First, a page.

Miricorilant for Schizophrenia

Phase-Based Estimates
Site # 239, Garden Grove, CA
Schizophrenia+3 More
Miricorilant - Drug
All Sexes
Eligible conditions

Study Summary

This study is evaluating whether a drug may help reduce weight in individuals with schizophrenia.

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Eligible Conditions

  • Schizophrenia
  • Manic Disorder
  • Weight Gain
  • Bipolar Disorder
  • Antipsychotic-induced Weight Gain (AIWG)

Treatment Effectiveness

Effectiveness Estimate

1 of 3

Study Objectives

This trial is evaluating whether Miricorilant will improve 2 primary outcomes and 3 secondary outcomes in patients with Schizophrenia. Measurement will happen over the course of Up to Follow-up Visit (up to Week 16).

Week 12
Change from baseline in body weight at Week 12 for 600 mg miricorilant versus placebo
Week 12
Change from baseline in Homeostatic model assessment for insulin resistance (HOMA-IR) at Week 12
Percentage of patients achieving more than or equal to 5% weight loss
Week 12
Change from baseline in waist-to-hip ratio at Week 12
Week 16
Incidence of adverse events (AEs), serious AEs (SAEs), and AEs leading to early discontinuation

Trial Safety

Safety Estimate

2 of 3
This is better than 68% of similar trials

Trial Design

2 Treatment Groups

CORT118335- 600 mg
Placebo group

This trial requires 70 total participants across 2 different treatment groups

This trial involves 2 different treatments. Miricorilant is the primary treatment being studied. Participants will all receive the same treatment. Some patients will receive a placebo treatment. The treatments being tested are in Phase 2 and have already been tested with other people.

CORT118335- 600 mg
Patients who meet the entry criteria for the Study CORT118335-876 will be randomized to receive 600 mg miricorilant for 12 weeks.
Patients who meet the entry criteria for the Study CORT118335-876 will be randomized to receive placebo for 12 weeks.

Trial Logistics

Trial Timeline

Approximate Timeline
Screening: ~3 weeks
Treatment: Varies
Reporting: baseline day1 to week 12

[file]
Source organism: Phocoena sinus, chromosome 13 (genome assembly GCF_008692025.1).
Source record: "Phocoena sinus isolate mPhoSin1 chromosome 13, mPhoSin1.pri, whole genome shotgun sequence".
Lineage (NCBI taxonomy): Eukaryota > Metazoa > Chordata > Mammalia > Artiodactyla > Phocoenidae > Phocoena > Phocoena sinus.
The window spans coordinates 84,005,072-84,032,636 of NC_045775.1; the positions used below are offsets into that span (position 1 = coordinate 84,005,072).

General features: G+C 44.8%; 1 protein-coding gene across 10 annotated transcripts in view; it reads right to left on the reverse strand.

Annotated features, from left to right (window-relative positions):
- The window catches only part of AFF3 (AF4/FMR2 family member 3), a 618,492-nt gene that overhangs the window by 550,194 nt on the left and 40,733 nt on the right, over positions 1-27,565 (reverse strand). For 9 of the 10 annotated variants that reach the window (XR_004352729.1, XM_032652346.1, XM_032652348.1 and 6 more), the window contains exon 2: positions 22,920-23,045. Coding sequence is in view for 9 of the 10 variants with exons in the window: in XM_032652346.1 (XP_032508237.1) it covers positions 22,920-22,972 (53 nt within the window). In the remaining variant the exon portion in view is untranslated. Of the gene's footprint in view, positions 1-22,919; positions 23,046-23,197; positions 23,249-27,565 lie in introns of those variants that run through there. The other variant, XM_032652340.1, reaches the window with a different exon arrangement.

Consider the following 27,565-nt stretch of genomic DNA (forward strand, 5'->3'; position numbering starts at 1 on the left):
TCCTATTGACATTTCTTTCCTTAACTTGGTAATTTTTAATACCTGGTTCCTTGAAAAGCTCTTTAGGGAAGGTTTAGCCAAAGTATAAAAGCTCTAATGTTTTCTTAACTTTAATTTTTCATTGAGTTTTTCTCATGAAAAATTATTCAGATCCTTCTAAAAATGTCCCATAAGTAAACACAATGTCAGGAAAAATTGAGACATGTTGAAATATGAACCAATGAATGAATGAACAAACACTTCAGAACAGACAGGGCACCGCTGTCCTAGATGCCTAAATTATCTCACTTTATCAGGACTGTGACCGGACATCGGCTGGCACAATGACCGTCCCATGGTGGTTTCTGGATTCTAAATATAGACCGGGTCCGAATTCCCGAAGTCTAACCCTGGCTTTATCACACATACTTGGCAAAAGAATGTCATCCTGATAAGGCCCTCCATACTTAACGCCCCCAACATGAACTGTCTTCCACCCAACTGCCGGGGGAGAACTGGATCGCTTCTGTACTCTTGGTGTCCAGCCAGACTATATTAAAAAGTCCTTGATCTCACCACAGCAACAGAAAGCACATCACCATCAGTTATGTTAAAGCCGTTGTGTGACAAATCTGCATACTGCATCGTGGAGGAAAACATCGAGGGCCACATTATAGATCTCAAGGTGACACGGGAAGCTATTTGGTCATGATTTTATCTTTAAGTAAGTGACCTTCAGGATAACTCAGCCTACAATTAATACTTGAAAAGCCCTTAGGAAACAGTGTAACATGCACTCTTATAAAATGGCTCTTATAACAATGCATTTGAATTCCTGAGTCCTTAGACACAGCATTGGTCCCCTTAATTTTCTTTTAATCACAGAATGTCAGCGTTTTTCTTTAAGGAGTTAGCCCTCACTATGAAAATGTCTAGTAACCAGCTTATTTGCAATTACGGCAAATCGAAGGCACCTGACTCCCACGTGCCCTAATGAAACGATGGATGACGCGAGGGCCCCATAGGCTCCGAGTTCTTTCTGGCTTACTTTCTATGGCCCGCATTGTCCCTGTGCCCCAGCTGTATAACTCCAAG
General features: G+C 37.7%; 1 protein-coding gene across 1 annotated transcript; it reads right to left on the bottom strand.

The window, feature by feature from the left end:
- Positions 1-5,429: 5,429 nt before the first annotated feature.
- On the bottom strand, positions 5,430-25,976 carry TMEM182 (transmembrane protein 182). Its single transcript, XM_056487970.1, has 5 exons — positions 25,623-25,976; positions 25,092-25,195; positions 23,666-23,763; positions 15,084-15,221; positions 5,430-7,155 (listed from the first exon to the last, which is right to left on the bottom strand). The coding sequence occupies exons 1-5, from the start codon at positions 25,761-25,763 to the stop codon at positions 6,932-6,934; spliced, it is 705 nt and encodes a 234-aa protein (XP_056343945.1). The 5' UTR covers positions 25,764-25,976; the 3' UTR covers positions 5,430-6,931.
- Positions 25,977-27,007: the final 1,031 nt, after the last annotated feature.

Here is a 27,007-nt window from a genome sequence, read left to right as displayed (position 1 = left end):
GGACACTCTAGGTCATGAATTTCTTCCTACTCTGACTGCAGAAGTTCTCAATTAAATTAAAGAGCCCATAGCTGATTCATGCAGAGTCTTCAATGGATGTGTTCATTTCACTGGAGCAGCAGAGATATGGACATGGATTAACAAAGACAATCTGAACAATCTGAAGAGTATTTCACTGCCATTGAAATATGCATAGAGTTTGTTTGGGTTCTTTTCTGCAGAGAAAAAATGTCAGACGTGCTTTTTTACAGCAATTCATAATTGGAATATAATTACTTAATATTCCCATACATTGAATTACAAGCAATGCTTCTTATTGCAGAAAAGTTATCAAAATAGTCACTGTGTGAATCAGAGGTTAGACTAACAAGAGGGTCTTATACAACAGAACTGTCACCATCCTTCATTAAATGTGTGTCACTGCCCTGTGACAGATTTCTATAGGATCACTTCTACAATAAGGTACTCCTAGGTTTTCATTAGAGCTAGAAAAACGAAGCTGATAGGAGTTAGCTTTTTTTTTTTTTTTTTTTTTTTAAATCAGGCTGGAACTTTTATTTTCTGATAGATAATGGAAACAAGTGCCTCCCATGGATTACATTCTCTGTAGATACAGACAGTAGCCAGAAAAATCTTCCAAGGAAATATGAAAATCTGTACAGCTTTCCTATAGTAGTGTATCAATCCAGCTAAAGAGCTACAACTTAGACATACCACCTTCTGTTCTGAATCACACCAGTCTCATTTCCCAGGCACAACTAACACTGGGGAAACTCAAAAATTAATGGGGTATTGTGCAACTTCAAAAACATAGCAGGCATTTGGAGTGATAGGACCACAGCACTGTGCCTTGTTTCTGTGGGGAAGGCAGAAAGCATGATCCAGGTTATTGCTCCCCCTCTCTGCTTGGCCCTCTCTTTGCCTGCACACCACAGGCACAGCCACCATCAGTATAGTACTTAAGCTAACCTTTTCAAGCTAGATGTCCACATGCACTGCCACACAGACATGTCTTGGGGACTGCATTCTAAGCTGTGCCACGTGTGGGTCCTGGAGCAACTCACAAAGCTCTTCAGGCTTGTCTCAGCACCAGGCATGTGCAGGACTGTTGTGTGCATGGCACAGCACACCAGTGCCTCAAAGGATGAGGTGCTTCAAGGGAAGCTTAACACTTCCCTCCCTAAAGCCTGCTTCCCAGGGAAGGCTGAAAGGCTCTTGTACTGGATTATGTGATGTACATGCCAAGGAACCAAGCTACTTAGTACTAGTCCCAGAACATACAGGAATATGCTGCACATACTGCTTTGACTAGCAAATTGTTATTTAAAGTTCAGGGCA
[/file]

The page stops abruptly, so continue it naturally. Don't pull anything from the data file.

This trial has the following approximate timeline: 3 weeks for initial screening, variable treatment timelines, and roughly baseline day1 to week 12 for reporting.

Closest Location

Site # 239 - Garden Grove, CA

Eligibility Criteria

This trial is for patients born any sex aged 18 and older. There are 5 eligibility criteria to participate in this trial as listed below.

Mark “yes” if the following statements are true for you:
Are able to successfully complete the placebo tablet swallow test. show original
This means that your BMI is greater than 30 kg/m2. show original
People who have schizophrenia or bipolar disorder are at an increased risk for suicide. show original
You are currently taking an oral or injectable atypical antipsychotic medication (except clozapine) and must have documented weight gain while on these medications. show original
The person must have been on a stable dose of medication for one month prior to screening. show original

Patient Q&A Section

Please Note: These questions and answers are submitted by anonymous patients, and have not been verified by our internal team.

What are common treatments for schizophrenia?

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Data from a recent study adds to our growing knowledge of the common treatments used to manage schizophrenia. It also introduces a new area which requires more investigation: the use of the pharmaceutical industry for schizophrenia treatment.

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What are the signs of schizophrenia?

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The signs of schizophrenia consist of changes in perceptions, thoughts or mood. These may include experiencing mental slowness, changing the way people spend their free time, seeing people in the distance, or difficulty organizing conversations. There are also signs that involve a lack of motivation. These can include difficulties making choices, not finding the motivation to undertake an activity, and not having the energy to do jobs that require concentration. There are also signs of thinking problems, such as difficulty making judgments, having problems staying on task, poor reasoning, and problems remembering.

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What is schizophrenia?

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Schizophrenia and psychosis are two different conditions, though both have psychotic symptoms in common. Schizophrenia is a long-term mental illness that frequently resolves on its own, whereas psychosis is a chronic mental illness that can progress from one episode to another. The term 'psychosis' is often used to refer to either condition and thus can lead to misunderstanding. Schizophrenia is a neurological disorder that can affect brain functioning in many different ways. It can affect the thinking, behaviour, emotions and perception of the person diagnosed as schizophrenia. Schizophrenia, like bipolar disorder, may have an inherited component. It is believed to occur because of environmental factors or a combination between the environmental factors and an inherited vulnerability.